Environmental Sustainability; Conquering Ignorance and the Way Forward
Over the last few decades, there has been significant growth from the number of concerned stakeholders regarding issues on environmental sustainability and the preservation of the environment. The neglect of the environment over the years by humans has indeed come to haunt us as a race. It would have been a different case if the majority was fighting the war for the planet’s survival but the reverse is the case as only very few people are ringing the bell of humanity into people’s ears. The survival of the planet is supposed to be a fight by all, but unfortunately only a very few are championing the struggle.
Development is good but sustainable development is better. Nigeria’s population is currently over 190 million according to Worldometers. The level of literacy ranges between 14.6% and 62.8% for female while that of male ranges between 40.9% and 81.3% and this ranges from state to state. We, therefore, can say we need to do more in terms of education – especially channeled towards issues on environmental sustainability.
One thing we need to do and most especially imbibe in our school curriculum and ensure that we teach issues bordering on environmental sustainability such as recycling, pollution, waste management, to children from primary school level to the teenagers in secondary schools and the youths in the universities. This way, we do the following things; ensure a large percentage of the coming generation is fully aware of the issues affecting the environment, ensure the message of environmental awareness is preached to the ones who are not in school, ensure children also encourage their parents to protect the environment.
The ripple effect this would bring is unimaginable because it passes a message across all and sundry that the job of environmental cleanliness is everybody’s responsibility. Parents begin to ingrain this attitude into their children, as same is done in school. Indiscriminate dumping of refuse would become a thing of the past. Citizens would begin to correct fellow defaulters on the long run.
Another way we can tackle the issue of protecting the environment is the Federal Government coming up with a framework for all 36 states including the FCT to measure how environmentally friendly and clean the each state is. Measuring indices should focus more on the areas of the state that are known to be the dirtiest. At the end of each quarter, there should be a rundown from top to bottom on the scale of cleanliness. This would cause a ripple effect on all fronts. The state governments and state ministries of environment will channel their energies in ensuring a cleaner environment. The issue of awareness will be embraced by all citizens including market women and taxi drivers.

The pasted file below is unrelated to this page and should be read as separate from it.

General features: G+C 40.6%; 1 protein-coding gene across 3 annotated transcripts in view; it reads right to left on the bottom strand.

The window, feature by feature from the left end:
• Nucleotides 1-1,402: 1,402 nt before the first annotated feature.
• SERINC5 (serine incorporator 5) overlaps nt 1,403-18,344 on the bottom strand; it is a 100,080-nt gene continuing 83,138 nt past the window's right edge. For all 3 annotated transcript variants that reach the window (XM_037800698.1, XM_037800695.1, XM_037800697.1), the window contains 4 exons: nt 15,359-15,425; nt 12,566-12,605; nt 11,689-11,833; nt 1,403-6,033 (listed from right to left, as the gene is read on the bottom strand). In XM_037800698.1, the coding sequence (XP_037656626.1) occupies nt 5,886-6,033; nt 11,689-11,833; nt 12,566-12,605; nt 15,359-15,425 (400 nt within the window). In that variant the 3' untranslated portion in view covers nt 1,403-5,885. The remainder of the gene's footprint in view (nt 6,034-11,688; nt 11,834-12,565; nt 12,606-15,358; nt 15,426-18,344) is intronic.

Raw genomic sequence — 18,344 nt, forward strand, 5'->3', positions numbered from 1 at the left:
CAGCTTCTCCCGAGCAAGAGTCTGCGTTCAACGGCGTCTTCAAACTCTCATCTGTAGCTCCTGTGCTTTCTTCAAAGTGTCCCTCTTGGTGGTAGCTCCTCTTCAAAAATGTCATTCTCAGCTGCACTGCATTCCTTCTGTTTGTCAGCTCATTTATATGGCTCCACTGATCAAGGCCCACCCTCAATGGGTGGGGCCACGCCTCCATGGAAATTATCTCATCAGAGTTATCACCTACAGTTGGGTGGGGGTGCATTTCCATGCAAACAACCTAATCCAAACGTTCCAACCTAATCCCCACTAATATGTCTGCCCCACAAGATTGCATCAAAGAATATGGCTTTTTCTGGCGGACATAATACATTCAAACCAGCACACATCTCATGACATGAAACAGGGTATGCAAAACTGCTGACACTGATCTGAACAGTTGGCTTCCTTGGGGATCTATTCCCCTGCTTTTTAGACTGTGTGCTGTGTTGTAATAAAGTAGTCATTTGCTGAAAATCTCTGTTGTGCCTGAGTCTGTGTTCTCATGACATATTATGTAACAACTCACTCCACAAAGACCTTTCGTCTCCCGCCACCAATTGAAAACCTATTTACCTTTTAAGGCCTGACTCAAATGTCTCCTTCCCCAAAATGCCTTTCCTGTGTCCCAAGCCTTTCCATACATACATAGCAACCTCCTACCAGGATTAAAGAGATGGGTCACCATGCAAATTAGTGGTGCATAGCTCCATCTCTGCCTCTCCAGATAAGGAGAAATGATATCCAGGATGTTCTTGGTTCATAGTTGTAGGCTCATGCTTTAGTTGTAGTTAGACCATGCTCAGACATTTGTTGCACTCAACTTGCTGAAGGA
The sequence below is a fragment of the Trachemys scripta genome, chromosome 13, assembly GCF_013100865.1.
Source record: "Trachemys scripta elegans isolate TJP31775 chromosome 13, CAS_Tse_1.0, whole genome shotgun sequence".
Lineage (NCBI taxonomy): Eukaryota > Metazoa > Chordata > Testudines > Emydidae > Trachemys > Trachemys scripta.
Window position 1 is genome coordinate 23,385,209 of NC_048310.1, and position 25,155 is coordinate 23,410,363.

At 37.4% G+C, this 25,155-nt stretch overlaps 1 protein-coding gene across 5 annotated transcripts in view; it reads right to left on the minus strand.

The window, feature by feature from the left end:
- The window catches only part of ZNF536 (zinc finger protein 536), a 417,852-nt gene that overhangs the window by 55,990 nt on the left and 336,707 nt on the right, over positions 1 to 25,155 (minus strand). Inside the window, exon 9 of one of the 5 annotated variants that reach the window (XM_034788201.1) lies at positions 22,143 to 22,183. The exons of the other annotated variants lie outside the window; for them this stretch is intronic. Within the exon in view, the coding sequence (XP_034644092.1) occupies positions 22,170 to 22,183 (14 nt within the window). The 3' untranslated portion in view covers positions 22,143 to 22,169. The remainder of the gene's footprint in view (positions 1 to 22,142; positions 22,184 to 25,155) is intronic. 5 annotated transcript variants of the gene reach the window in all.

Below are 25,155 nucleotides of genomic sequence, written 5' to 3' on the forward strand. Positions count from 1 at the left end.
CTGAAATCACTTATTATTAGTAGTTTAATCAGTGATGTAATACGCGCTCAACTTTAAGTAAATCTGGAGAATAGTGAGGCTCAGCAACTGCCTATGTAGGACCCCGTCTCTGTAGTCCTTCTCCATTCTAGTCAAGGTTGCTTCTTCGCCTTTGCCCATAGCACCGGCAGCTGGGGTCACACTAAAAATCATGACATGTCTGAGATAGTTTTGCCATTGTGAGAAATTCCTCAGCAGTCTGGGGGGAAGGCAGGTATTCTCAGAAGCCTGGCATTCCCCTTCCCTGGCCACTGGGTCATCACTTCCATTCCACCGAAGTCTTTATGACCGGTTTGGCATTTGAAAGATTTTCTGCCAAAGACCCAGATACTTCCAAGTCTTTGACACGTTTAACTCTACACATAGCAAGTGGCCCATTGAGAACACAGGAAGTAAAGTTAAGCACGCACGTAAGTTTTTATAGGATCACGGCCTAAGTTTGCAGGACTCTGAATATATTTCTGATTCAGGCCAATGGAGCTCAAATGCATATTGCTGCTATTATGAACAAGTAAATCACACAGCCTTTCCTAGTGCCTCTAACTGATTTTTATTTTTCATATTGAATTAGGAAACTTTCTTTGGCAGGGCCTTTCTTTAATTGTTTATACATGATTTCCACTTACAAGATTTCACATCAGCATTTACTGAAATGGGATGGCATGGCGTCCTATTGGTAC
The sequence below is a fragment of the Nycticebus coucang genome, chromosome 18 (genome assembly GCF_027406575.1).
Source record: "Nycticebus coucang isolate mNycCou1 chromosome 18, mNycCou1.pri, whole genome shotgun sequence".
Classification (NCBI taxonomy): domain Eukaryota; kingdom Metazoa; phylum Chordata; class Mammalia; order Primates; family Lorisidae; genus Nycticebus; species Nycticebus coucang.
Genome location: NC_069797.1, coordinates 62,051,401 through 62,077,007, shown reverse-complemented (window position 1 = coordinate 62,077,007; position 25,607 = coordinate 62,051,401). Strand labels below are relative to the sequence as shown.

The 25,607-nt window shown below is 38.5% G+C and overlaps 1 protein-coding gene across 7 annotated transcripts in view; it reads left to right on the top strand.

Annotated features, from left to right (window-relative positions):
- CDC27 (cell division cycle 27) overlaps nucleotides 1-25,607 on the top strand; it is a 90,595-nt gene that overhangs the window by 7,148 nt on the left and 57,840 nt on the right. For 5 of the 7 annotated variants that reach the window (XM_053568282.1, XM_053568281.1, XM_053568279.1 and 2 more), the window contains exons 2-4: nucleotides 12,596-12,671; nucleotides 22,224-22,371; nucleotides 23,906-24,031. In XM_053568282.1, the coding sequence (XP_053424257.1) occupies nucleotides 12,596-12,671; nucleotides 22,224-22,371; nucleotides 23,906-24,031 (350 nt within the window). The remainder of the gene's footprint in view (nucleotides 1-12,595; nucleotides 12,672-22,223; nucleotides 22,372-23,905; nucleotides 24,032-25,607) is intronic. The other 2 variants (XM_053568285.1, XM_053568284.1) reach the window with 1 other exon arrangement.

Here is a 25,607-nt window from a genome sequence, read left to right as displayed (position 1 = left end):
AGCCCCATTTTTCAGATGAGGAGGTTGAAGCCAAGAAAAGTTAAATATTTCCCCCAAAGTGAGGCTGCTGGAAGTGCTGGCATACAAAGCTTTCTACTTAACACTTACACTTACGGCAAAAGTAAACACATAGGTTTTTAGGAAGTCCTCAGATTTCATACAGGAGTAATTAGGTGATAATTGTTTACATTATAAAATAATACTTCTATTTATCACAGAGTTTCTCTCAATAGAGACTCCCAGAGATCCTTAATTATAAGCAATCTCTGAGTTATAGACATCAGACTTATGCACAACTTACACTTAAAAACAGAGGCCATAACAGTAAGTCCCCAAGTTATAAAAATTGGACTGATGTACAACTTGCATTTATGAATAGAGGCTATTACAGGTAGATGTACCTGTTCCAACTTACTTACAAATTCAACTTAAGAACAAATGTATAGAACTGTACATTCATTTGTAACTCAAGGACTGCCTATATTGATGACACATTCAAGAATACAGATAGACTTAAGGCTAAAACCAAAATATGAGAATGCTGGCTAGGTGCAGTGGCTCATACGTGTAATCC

It would also be important to note that this would create job opportunities for youths if all state governments decide to set up recycling and factories or better still encourage SMEs with funding to set up these factories. It would become glaring to both internal and external investors who wish to invest in the state that such state is forward-thinking. A state with regard for the environment sends a message that investments have a fertile ground to blossom. With the possibility of generating 90,000MT of wastes daily, going by 0.5kg of waste/person, this could be a massive investment opportunity.
Some months back, a team of concerned environmentalists who rallied and made a call to the Rivers state government in Port Harcourt, the state capital, on the issue of the Black Soot pollution in the state. The carbon emission at the time had become so intense that calls were made to the citizens to start protecting their lungs with the use of nose masks. The state government had to set up a task force to clamp down on industries that were responsible for the pollution. Other factors such as the burning of tyres, continuous use of coal for cooking, industrial gas flaring etc. also contributed to the carbon emission. As things stand, the soot emission is still a thorn in our flesh as the environment still suffers.
Nigeria is 2nd in Africa and 7th globally in terms of gas flaring. The consequences of these actions cannot be overemphasized – release of carbon, acid rain and depleting of soil nutrients, remain major aftermaths of gas flaring. Our ranking is still a cause for concern going by the vision to meet the 2030 SDG goals. The government still has a very important role to play and this will require the switch away from coal to renewable sources of energy.
In the end, we would be saving our environment – land, ocean and air from pollution. We would invariably be creating employment opportunities for youths as well and we can finally be confident of leaving a sustainable environment for the coming generation.